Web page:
These are what might be called proto-yuppies. Thus do we find ourselves back in territory, like Metropolitan’s focus on preppies, where social designation becomes a slur and where a descriptor that flourishes for a while seems to disappear almost without a trace. Stillman is endlessly fascinated with such classifications and their uses, and he’s more than happy to portray the merits of a demographic that is broadly despised. As one character (played again by Eigeman), clearly a yuppie, says, “No one says, ‘I am a yuppie,’ it’s always the other guy who’s a yuppie.” He elaborates, “Yuppie stands for ‘young upwardly mobile professional.’ Nightclub flunkie is not a professional category. I wish we were yuppies. Young. Upwardly mobile. Professional. Those are good things, not bad things.”

Stillman is aware of the faint-to-considerable ridiculousness of the statements of his characters, who themselves are often self-aware, but he also makes them convincing. One monologue, from a disco aficionado waxing eloquent on the phenomenon as it fades into the past, illustrates Stillman’s deft handling of such subtleties:

Disco will never be over. It will always live in our minds and hearts. Something like this that was this big, and this important, and this great, will never die. Oh, for a few years, maybe many years, it will be considered passe and ridiculous. It will be misrepresented, caricatured and sneered at, or worse, completely ignored. People will laugh about John Travolta, Olivia Newton John, white polyester suits and platform shoes and going like this! [Mimics Saturday Night Fever pose] But we had nothing to do with those things and still loved disco. Those who didn’t understand will never understand. Disco was much more, and much better than all that. Disco was too great and too much fun to be gone forever. It has got to come back someday. I just hope it will be in our own lifetimes.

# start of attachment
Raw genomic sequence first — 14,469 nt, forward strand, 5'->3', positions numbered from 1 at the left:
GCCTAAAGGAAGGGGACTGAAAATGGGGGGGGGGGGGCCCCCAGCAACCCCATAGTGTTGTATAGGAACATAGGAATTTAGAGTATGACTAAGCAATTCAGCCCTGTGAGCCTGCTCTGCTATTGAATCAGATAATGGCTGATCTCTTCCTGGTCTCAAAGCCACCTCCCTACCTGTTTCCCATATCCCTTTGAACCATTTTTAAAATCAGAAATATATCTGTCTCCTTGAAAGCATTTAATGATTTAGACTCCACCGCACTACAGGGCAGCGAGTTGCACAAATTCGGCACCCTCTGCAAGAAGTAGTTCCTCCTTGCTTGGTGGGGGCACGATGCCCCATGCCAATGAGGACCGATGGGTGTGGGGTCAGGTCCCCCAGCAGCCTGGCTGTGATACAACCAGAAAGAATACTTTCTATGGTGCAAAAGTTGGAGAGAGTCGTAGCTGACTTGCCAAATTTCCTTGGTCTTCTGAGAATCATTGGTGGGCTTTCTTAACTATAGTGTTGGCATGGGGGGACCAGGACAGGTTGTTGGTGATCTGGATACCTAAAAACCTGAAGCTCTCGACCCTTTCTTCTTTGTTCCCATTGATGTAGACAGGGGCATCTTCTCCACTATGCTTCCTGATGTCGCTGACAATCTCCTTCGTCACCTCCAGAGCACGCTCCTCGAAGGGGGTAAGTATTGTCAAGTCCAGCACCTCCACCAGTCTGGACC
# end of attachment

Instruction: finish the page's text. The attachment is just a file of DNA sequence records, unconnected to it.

The disco here is a formalization of group boundaries: while social ostracism may police the boundaries of other group sociability, here a bouncer does. The contours of the plot follow romantic assignations and turmoil, book publishing (a fake Dalai Lama memoir), and a much more terminal threat to general conviviality with the closing of the disco club.

There are romances sprung from this, and these are favored, but if, as in Metropolitan, a final romance is the genuinely happy conclusion, Stillman’s principal and repeat narrative interest in those days that precede this settling is undeniable. As Eigeman’s character comments, “Getting seriously involved with someone really just means ruining your nightlife.” And, if that might actually be worth it, Stillman seems to want us to ponder the tradeoff.

Later Work